The cemetery in Sorkwity situated in the central part of the Mrągowo Lake District, included 8 cremation graves. They were almost exclusively individual urn burials. The urns, mostly covered with bowls, were placed on little stone pavements. The pottery from Sorkwity is relatively homogenous with respect to its formal and technological characteristics. The analysis of the osteological material showed that charred animal and human bones commonly occur side by side[5].

The analogy to the pottery from the cemeteries in Mojtyny and Biedaszki (Olsztyn province, Poland) indicates that the cemetery in Sorkwity should be dated to the transition period between the 6th and 5th century BC. The examined site is located in the area of a large settlement concentration, which was occupied throughout the whole first millenium BC. Not further than 20 km to the North-West, a settlement microregion has been differentiated. It is dated to the 2nd or 3rd century BC. Its pottery material completely differs from the material found in Sorkwity[5].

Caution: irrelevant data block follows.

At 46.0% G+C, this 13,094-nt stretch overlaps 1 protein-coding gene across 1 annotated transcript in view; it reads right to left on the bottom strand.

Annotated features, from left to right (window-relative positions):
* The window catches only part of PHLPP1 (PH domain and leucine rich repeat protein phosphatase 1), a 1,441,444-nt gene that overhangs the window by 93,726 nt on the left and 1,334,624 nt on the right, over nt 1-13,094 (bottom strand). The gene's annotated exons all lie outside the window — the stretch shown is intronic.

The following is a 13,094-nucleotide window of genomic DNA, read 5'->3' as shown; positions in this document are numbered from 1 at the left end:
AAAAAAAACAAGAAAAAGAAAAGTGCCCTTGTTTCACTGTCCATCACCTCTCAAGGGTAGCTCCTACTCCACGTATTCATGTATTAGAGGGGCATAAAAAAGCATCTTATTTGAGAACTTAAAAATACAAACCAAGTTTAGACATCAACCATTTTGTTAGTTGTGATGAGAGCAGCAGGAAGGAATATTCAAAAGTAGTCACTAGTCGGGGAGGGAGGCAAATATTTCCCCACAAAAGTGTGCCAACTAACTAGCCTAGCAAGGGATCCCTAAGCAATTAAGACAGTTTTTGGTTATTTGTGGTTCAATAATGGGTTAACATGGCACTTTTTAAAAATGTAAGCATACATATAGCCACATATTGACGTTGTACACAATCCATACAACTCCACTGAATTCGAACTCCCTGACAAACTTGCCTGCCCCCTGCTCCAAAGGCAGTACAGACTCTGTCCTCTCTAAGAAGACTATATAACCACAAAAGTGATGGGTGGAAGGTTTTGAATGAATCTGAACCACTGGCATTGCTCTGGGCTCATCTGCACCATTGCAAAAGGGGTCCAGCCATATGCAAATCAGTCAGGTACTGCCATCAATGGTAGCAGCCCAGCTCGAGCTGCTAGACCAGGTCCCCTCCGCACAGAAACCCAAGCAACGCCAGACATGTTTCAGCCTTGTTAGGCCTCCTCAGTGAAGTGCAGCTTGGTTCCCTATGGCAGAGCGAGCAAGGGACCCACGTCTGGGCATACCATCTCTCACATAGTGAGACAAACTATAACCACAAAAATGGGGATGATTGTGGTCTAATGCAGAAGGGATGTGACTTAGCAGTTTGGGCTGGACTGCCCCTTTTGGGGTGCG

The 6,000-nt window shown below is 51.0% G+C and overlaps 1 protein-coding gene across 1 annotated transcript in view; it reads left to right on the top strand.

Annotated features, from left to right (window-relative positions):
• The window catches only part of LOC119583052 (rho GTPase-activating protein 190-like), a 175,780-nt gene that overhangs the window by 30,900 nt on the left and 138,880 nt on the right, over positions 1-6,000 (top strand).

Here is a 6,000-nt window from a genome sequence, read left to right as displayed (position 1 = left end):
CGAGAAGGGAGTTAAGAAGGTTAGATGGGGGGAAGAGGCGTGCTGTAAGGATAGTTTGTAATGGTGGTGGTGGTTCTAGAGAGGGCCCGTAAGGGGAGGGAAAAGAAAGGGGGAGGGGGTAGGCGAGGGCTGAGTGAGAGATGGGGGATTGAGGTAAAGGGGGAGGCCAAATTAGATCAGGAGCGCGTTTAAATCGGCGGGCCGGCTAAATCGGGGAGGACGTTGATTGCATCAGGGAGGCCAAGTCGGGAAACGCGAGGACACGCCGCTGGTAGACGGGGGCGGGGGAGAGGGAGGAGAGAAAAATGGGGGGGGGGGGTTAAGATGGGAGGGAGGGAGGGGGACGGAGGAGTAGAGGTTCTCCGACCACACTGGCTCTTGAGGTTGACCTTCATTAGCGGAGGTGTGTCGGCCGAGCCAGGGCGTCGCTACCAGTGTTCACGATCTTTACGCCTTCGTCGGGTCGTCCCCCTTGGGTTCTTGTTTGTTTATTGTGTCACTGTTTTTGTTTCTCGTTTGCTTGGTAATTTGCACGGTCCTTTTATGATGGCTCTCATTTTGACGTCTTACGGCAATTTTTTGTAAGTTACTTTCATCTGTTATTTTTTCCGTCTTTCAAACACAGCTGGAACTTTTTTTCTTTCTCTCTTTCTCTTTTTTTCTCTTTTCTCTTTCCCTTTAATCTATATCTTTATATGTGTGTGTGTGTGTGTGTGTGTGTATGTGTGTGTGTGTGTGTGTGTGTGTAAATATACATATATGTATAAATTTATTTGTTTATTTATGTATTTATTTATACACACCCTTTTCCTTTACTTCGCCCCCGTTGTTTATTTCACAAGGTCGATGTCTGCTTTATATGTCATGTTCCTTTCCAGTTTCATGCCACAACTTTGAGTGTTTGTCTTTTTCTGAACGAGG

Sites and Routes

The most important archaeological sites connected with the Bronze Age Balts are located in Latvia: Bārta Pukuļi, Katlakalns Parumba, Sēja Jaunāmuiža, Sabilē; in North-East Poland: Kosyń, Samławki, Iława, Szczytno, Sątoczno, Giżycko, Rajgród, Sorkwity, Sterławki Wielkie, Wilkasy, Bartoszyce, Łężany, Kępa Tolnicka, Skomętno, Skomack Wielki, Szurpiły, Suchowola; in Kaliningrad Oblast of Russia (Old Prussia): Mokhovoye, Primorsk, Vishnevka, Zaostrove, Kudryavtsevo (Kuglacken), Käswurm Nettienen, Timofeevka (Tammowischken); in Lithuania: Kernavė, Mineikiškės, Šernai, Garniai, Kaunas, Virvyčia, Veliuona, Vilnius.